The Black Lives Matter movement is targeting Paw Patrol, the popular children’s cartoon on the Nick Jr. channel, because it shows a positive view of police, according to the New York Times.
The show actually attempted to support the Black Lives Matter movement on “Blackout Tuesday,” in common with the Nickelodeon network as a whole.
In solidarity of #amplifymelanatedvoices we will be muting our content until June 7th to give access for Black voices to be heard so we can continue to listen and further our learning. #amplifyblackvoices pic.twitter.com/NO2KeQjpHM
— PAW Patrol (@pawpatrol) June 2, 2020
I give up. Game over, man. Game over. Last one out turn out the lights. We've gone to plaid. https://t.co/2rGGH24ene
— Joe Concha (@JoeConchaTV) June 10, 2020
However, the show’s tweet amplifying “melanated voices” was met with an avalanche of criticism and mockery.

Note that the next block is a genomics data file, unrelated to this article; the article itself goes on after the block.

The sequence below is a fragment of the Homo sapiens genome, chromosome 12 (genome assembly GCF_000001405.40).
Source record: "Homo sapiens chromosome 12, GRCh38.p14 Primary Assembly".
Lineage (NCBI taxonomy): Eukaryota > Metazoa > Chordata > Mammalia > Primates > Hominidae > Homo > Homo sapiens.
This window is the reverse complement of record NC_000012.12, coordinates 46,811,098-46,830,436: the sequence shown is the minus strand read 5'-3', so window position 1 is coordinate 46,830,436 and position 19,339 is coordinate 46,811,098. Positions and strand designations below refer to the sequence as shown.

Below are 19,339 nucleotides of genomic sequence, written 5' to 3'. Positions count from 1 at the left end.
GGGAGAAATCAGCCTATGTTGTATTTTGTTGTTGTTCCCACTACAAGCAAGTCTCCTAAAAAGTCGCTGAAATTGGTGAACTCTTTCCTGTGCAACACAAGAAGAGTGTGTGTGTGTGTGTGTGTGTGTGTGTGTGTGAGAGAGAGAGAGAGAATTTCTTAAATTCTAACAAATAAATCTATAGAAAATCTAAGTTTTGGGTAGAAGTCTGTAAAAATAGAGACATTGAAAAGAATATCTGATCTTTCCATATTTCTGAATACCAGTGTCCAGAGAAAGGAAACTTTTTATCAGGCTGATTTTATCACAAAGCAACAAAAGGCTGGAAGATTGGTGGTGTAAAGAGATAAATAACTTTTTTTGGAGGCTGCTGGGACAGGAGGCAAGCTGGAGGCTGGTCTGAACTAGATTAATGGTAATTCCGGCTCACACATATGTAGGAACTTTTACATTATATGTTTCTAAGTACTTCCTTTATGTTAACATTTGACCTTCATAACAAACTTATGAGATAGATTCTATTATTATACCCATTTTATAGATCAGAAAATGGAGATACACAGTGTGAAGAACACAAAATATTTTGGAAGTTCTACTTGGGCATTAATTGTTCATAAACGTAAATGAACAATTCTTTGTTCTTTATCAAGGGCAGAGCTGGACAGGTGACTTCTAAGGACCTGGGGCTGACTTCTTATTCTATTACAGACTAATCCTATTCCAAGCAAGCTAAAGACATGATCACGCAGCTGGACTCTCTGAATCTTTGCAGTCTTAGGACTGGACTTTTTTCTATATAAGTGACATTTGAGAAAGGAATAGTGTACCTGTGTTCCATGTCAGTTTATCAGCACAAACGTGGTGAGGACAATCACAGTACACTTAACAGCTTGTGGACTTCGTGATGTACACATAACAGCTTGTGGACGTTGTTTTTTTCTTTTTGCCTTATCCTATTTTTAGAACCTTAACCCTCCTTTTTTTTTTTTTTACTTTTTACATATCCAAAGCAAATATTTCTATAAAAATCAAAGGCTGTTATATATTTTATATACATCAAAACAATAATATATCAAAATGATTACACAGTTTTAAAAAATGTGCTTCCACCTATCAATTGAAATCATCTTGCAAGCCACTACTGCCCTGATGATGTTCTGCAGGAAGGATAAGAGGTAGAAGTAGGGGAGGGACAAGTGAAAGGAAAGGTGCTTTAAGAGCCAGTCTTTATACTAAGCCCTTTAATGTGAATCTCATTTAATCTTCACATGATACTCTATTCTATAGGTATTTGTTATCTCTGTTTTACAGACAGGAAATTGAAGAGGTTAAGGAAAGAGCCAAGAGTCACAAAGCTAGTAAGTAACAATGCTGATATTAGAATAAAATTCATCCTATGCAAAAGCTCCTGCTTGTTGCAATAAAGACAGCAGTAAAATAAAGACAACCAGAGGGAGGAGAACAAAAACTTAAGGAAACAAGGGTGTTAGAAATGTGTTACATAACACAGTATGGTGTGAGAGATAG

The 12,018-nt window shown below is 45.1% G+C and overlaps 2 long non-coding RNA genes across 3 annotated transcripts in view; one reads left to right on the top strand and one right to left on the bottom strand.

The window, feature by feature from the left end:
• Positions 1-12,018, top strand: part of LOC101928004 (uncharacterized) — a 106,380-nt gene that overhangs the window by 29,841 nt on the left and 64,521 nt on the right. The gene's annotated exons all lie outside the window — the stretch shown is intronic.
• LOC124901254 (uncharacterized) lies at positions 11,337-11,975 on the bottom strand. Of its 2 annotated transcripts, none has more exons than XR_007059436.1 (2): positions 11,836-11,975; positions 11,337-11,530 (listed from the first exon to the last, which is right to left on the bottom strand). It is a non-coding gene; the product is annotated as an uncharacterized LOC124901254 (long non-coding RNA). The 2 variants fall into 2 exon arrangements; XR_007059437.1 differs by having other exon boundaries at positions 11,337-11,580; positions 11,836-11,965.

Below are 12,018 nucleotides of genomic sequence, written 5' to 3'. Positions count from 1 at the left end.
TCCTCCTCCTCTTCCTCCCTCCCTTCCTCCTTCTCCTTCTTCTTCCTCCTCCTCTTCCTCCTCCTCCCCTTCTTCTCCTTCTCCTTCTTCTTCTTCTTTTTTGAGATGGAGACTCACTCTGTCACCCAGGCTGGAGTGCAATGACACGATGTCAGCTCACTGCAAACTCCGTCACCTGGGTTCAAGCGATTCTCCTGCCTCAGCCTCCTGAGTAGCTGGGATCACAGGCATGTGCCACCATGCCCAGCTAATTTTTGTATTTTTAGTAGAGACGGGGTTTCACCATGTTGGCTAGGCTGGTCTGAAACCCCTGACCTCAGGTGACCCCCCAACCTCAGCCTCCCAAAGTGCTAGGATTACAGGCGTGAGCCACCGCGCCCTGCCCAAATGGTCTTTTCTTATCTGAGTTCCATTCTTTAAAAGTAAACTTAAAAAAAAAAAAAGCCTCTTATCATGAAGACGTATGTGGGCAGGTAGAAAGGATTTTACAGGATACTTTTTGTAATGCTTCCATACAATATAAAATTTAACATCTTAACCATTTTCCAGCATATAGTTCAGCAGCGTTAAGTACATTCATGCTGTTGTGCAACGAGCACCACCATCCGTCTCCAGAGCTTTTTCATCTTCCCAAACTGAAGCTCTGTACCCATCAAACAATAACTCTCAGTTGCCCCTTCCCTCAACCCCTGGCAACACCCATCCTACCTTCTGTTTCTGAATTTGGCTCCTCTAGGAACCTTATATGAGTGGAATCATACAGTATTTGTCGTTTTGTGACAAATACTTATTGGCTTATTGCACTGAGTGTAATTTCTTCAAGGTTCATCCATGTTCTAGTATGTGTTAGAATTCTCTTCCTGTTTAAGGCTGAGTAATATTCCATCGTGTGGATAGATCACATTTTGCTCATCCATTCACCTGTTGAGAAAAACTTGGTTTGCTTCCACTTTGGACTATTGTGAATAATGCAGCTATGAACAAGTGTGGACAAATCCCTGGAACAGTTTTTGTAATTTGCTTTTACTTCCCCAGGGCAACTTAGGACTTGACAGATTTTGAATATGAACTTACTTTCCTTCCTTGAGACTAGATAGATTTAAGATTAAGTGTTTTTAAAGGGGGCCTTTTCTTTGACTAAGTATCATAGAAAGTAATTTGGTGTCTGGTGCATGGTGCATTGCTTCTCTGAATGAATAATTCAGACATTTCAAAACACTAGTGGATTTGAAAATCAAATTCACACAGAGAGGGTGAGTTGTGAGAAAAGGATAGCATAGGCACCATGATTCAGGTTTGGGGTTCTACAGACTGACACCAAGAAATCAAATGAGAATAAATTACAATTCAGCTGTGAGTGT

The Times reported on Wednesday (original emphasis and links):
It was only a matter of time before the protests came for “Paw Patrol.”
[L]ast week, when the show’s official Twitter account put out a bland call for “Black voices to be heard,” commenters came after Chase. “Euthanize the police dog,” they said. “Defund the paw patrol.” “All dogs go to heaven, except the class traitors in the Paw Patrol.”
As the protests against racist police violence enter their third week, the charges are mounting against fictional cops, too. Even big-hearted cartoon police dogs — or maybe especially big-hearted cartoon police dogs — are on notice. The effort to publicize police brutality also means banishing the good-cop archetype, which reigns on both television and in viral videos of the protests themselves. “Paw Patrol” seems harmless enough, and that’s the point: The movement rests on understanding that cops do plenty of harm.
Cops can dance, they can hug, they can kneel on the ground, but their individual acts of kindness can no longer obscure the violence of a system. The good-cop act is wearing thin.
On Tuesday, Paramount announced the cancelation of the decades-old Cops reality show, and other shows are also being targeted as the “woke” protests continue.
The rage mob is coming for PAW PATROLhttps://t.co/58jYa3TV8m
— Dana Loesch (@DLoesch) June 10, 2020
"Chase is on the case in 'Paw Patrol,' but as protests against racist police violence reach their third week, criticism of fictional cops is growing, too."
— Steve Krakauer (@SteveKrak) June 10, 2020